The issue of participant data has been getting attention recently. Plan sponsors take every precaution to protect participant data from cyberattacks or other types of security breaches (as we discussed in Issue no. 4 of this publication), but how participant data is used is becoming a hot topic. The line of fiduciary responsibility is somewhat blurred around the use of participant data. There are no express provisions in ERISA that prohibit the use of plan participant data for any particular purpose. Also in question is whether participant data is considered a plan asset. ERISA does not specifically address whether participant data is a plan asset. To date, courts have held that plan data is not a plan asset. But with recent lawsuits regarding use of plan data, plan sponsors should understand and document how plan data is being used.

In the context of creating greater financial well-being, questions about the use of retirement plan participant data continue to bubble up. With access to such data, service providers and asset managers can help provide a more personalized experience through managed accounts and custom financial advice. Therefore, retirement plan committees and plan fiduciaries should begin discussing their responsibilities and their position on retirement plan participant data use, and may want to consider taking the following steps:

Litigation landscape

While the coronavirus pandemic has certainly slowed down activity in many areas of business, the pace of lawsuits targeting plan sponsors does not appear to be slowing. These lawsuits are both expensive to defend and to settle, and generally fall into one of three categories:

While lawsuits have not been limited to these three categories, they represent the most common areas of complaints to date. The good news is that plan sponsors can take steps to mitigate liability by following prudent processes and providing evidence that they are acting in the best interest of participants. In addition, plan sponsors should consider:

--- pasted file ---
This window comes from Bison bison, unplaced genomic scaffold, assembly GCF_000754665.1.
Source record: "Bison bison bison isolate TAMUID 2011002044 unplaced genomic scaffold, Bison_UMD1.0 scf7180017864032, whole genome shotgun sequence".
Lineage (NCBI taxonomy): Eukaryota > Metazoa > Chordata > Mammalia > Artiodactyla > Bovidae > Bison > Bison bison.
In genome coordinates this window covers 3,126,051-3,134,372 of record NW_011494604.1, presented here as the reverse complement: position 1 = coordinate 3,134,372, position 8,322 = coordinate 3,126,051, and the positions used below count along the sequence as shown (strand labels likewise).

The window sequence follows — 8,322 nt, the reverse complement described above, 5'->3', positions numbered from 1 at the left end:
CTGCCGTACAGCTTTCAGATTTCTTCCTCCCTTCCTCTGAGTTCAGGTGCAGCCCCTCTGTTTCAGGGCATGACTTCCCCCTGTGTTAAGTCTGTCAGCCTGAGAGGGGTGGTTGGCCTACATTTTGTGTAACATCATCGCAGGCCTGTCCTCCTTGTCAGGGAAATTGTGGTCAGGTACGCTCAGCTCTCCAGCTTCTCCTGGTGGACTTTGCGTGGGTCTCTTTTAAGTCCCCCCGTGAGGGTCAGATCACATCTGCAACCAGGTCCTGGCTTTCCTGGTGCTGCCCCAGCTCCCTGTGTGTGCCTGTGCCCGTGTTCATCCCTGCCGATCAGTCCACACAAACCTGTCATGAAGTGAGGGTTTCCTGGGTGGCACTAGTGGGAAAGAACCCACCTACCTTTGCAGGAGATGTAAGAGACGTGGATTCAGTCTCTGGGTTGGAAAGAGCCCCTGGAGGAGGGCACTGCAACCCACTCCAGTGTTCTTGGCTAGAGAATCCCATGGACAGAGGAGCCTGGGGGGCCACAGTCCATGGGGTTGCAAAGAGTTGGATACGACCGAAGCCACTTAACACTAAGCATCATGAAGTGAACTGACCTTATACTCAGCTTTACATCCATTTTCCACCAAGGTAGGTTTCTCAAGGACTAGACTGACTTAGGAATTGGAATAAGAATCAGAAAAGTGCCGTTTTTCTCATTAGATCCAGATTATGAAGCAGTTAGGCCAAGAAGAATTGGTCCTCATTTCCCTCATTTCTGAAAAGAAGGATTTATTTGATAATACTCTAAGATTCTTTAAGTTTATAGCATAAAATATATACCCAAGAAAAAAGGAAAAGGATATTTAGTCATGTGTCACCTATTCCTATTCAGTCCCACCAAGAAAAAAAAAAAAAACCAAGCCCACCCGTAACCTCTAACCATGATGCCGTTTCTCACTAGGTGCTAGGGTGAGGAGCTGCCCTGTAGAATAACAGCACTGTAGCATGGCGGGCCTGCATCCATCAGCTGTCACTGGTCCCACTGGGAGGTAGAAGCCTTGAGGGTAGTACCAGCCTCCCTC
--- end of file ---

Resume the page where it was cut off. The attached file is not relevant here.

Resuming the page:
Every year in the retirement business brings challenges and concerns for plan sponsors, some of which are to be expected and others that are simply beyond their control, such as the environment we’re experiencing this year. But, no matter what else has changed, plan sponsors’ duties to protect their plan and interests of their participants have not.

In this issue
Retirement next issue no. 5: Investment corner
Investment corner: Setting the foundation: expanding options to bring the default to the next level.
Retirement next issue no. 5: Participant engagement
Responsible investing: regulatory attention is heating up, but so is investor appetite.
Retirement next issue no. 5: On the horizon
Remodeling with alternatives.
1 Bloomberg Bureau of National Affairs, ERISA Litigation Tracker (2018).

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The views and opinions expressed are for informational and educational purposes only as of the date of production/writing and may change without notice at any time based on numerous factors, such as market or other conditions, legal and regulatory developments, additional risks and uncertainties and may not come to pass. This material may contain “forward-looking” information that is not purely historical in nature. Such information may include, among other things, projections, forecasts, estimates of market returns, and proposed or expected portfolio composition. Any changes to assumptions that may have been made in preparing this material could have a material impact on the information presented herein by way of example. Past performance is no guarantee of future results. Investing involves risk; principal loss is possible.

Please note that this information should not replace a client’s consultation with a tax professional regarding their tax situation. Nuveen is not a tax advisor. Clients should consult their professional advisors before making any tax or investment decisions.